Also known as: Silver Ghost
Scientific Name: Albula vulpes
So far 11 species/subspecies of Bonefish have been discovered around the world. Many fish look the same to the untrained eye. Some of the species of Bonefish include:
- Albula vulpes (which are found in North American areas)
- Albula Esuncula (the eastern Pacific Bonefish)
- Albula Gglossodonta (the round jaw Bonefish)
- Albula Oligolepsis (the small-scale Bonefish)
The colour of Bonefish can range from very silversides and slight darker backs to olive greenbacks that blend to the silver side. Being a master of disguise, hence their nickname being silver ghosts of the flats, they can come on and off the flats and swim right past you without the untrained eye being aware of their presence.
Bonefish are bottom-dwellers, which means they predominantly only feed on creatures that live on the bottom of the flats. It is because of this that their mouth is situated underneath as opposed to in front of their heads, like most other fish.
Their pointed head or nose is shaped to dig into and dislodge food from sand or coral, although they also pump sand away via their gills to get to their prey. One of the reasons fly fishing for Bonefish is so popular is because you will be casting accurately and delicately to cruising or feeding fish. Once hooked these fish fight extremely hard for their size.
It is not uncommon for a good size Bonefish to strip 100 yards of line off your reel just in the first run. They can then turn instantly and swim just as quickly back towards you making you reel as fast as you can. All in all, they put up an amazing fight which is also very visual. People quite often describe the fight as playing a Trout on steroids.
Where to catch Bonefish
Bonefish are found in lots of fisheries around the world and can be found in huge shoals containing well over 100 fish. These large shoals tend to be of juvenile fish because as they grow in size they then tend to split up into smaller groups and quite often once they have reached 10lb or more they are found as single roaming fish.
Bonefish can be spotted and found on most tilde flats, mangroves and creeks which often means wading as apposed to boat rides into the deeper waters. They are a species of fish that can tolerate water with poor oxygen levels which tend to follow a daily pattern coming on and off the flats with the rise and fall of the daily tides. The main rule is to try and find the shallow waters when they’re feeding. Bonefish, Tarpon and Permit often prowl the same areas and waters so you can always keep your eyes out for the other species too.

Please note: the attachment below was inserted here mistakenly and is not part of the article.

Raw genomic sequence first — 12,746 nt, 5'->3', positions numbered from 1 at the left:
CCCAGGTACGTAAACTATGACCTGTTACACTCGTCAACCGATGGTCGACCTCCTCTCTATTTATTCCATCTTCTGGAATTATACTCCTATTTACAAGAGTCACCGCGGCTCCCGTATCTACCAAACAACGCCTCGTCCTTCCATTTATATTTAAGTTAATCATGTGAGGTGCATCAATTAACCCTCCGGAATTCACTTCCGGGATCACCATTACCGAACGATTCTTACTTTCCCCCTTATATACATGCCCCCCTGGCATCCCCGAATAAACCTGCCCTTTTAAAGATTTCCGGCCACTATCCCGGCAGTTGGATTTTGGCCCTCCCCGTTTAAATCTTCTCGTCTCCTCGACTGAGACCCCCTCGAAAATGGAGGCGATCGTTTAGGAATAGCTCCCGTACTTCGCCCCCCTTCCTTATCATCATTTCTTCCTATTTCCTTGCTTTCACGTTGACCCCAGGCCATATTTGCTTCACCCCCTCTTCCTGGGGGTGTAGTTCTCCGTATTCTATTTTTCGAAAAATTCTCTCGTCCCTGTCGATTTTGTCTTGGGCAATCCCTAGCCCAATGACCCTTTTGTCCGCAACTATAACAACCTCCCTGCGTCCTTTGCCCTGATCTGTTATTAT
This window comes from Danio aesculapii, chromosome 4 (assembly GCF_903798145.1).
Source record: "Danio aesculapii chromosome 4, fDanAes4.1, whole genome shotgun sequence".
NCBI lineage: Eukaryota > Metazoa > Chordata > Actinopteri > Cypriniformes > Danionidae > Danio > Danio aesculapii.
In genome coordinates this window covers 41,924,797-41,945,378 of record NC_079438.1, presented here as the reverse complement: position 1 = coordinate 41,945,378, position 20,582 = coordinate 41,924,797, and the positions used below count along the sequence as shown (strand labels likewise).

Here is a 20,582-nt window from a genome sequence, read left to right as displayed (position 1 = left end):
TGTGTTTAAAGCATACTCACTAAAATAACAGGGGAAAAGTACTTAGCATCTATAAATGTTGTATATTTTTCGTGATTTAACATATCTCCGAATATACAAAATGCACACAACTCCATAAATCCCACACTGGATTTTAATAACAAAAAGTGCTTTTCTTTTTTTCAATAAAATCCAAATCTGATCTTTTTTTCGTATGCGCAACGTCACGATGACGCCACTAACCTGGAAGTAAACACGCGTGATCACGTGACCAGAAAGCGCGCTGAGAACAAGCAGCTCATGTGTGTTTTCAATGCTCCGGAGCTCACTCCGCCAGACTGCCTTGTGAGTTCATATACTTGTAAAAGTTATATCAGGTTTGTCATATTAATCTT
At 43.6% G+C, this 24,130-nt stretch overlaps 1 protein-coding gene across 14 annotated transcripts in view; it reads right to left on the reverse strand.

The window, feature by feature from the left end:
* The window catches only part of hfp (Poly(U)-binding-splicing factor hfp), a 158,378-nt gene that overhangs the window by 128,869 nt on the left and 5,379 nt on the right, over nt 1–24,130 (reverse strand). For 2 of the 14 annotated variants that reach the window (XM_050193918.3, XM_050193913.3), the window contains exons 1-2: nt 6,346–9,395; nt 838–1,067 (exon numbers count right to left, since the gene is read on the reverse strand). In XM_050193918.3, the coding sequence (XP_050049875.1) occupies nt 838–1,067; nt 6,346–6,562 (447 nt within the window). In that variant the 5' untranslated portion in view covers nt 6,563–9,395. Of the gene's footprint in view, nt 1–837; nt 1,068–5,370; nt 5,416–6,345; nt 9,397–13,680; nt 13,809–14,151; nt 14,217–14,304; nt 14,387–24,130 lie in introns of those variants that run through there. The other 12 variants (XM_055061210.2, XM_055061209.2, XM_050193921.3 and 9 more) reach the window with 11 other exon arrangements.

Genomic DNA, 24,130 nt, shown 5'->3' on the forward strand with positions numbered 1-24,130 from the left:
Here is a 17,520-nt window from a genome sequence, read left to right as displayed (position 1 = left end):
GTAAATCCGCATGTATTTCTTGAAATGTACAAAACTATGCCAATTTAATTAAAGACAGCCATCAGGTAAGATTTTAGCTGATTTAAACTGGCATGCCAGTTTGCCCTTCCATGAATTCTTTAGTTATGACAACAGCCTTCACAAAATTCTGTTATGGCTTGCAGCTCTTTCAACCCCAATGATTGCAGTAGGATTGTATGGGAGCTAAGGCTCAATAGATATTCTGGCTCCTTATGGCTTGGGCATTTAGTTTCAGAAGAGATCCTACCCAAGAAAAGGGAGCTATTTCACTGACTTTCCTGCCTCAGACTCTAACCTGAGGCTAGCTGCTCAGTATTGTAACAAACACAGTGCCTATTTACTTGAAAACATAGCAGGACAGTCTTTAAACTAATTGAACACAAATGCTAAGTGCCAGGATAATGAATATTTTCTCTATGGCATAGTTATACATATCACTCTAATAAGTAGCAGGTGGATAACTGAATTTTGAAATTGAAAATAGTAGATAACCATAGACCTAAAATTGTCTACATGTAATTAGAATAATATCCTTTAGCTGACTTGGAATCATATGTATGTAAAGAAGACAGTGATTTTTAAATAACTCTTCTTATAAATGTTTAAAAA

Bonefish have a wide range around the world. Destinations that constantly produce good catch results are our lodges in Belize, Jardines de la Reina in Cuba, Bahamas, Mauritius, Ascension Bay in Mexico, Christmas Island and all of our Seychelles operations. At all locations, you will find Bonefish ranging from 2lb to 8lb. If you are looking for the larger specimens of 10lb plus then the best fishing destinations to visit are Christmas Island and the Seychelles.
Bonefish Fly Fishing
Bonefish Fly fishing is mainly done by wading saltwater flats and sight fishing. Walking these sandy bottom flats can make spotting Bonefish half the battle, for once spotted you need to produce an accurate cast. It is far more productive to lead the fish by three to four feet, rather than trying to get too close. With the Bonefish being in the magical grand slam, they can often pose a challenge and can often be the last fish anglers are hunting.
When you’re out Bonefish Fly fishing, a small, short strip is needed to get the fish reacting to your fly. Once this has happened, stripping the fly slowly should entice an eat. Like all flats fishing, it is very visual. Seeing the fish, making the cast and seeing the fish react and eat the fly makes it very exciting. Setting the hook with a strip-strike and keeping the rod tip down, will almost ensure a good hook-set. Once you are comfortable with the hook-set, you need to anticipate that the fish will dart off with incredible power and speed. Holding onto the line will definitely result in the leader popping. You can see some great example on how to entice and land Bonefish on our fantastic Christmas Island fishing video which shows Peter Collingsworth wading the Christmas island flats with some amazing results and just shows what kind of fishing experience these fish bring to anglers.
Fly rods are normally 9ft single handed rods in 7/8#. Reels need to hold large amounts of braid backing along with matching warm water floating fly lines. This set up is then completed with a leader that rangers from 8lb to 15lb depending on where you are fishing.
In relation to Bonefish flies, its all about matching the fly to what the Bonefish in the area you are fishing are feeding on. Also, the size of the fly depends on the size of the fish you are targeting. Out of all the many flies, we would consider these to be the top flies for Bonefish from around the world:
- Veverka Mantis Shrimp
- McVay Gotcha
- EP Ghost Shrimp
- Christmas Island Special
- Gotcha, Meko Special
- Peterson’s Spawning Shrimp
- EP Crab Three-Tone
- EP Micro Crab
- Velcro Crab
If you have any questions regarding our Bonefish holidays or if you’re looking for a fishing trip in any of our Saltwater destinations, please feel free to contact our fly fishing expert, Peter Collingsworth, on 01603 407596 or by email at email@example.com and he will be happy to help.
Do you have any top tips on catching Bonefish or favourite Bonefish destinations? If so, leave them in the comments below.